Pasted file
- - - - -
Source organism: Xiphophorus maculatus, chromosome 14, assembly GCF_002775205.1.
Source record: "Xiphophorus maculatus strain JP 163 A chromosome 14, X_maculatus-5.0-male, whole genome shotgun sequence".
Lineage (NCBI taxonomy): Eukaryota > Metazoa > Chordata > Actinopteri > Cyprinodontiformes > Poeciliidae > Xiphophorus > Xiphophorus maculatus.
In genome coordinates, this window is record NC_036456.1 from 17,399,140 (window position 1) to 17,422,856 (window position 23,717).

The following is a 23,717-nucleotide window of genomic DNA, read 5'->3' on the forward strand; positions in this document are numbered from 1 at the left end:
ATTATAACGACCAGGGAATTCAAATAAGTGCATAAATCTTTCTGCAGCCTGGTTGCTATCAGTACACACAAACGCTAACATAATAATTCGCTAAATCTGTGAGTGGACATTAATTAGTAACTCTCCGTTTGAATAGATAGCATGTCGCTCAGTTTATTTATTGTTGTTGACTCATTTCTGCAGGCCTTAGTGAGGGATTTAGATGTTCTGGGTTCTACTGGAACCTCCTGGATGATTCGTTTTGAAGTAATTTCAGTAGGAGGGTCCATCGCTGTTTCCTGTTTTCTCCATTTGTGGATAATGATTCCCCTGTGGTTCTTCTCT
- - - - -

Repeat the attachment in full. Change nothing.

Source organism: Xiphophorus maculatus, chromosome 14, assembly GCF_002775205.1.
Source record: "Xiphophorus maculatus strain JP 163 A chromosome 14, X_maculatus-5.0-male, whole genome shotgun sequence".
Lineage (NCBI taxonomy): Eukaryota > Metazoa > Chordata > Actinopteri > Cyprinodontiformes > Poeciliidae > Xiphophorus > Xiphophorus maculatus.
In genome coordinates, this window is record NC_036456.1 from 17,399,140 (window position 1) to 17,422,856 (window position 23,717).

The following is a 23,717-nucleotide window of genomic DNA, read 5'->3' on the forward strand; positions in this document are numbered from 1 at the left end:
ATTATAACGACCAGGGAATTCAAATAAGTGCATAAATCTTTCTGCAGCCTGGTTGCTATCAGTACACACAAACGCTAACATAATAATTCGCTAAATCTGTGAGTGGACATTAATTAGTAACTCTCCGTTTGAATAGATAGCATGTCGCTCAGTTTATTTATTGTTGTTGACTCATTTCTGCAGGCCTTAGTGAGGGATTTAGATGTTCTGGGTTCTACTGGAACCTCCTGGATGATTCGTTTTGAAGTAATTTCAGTAGGAGGGTCCATCGCTGTTTCCTGTTTTCTCCATTTGTGGATAATGATTCCCCTGTGGTTCTTCTCT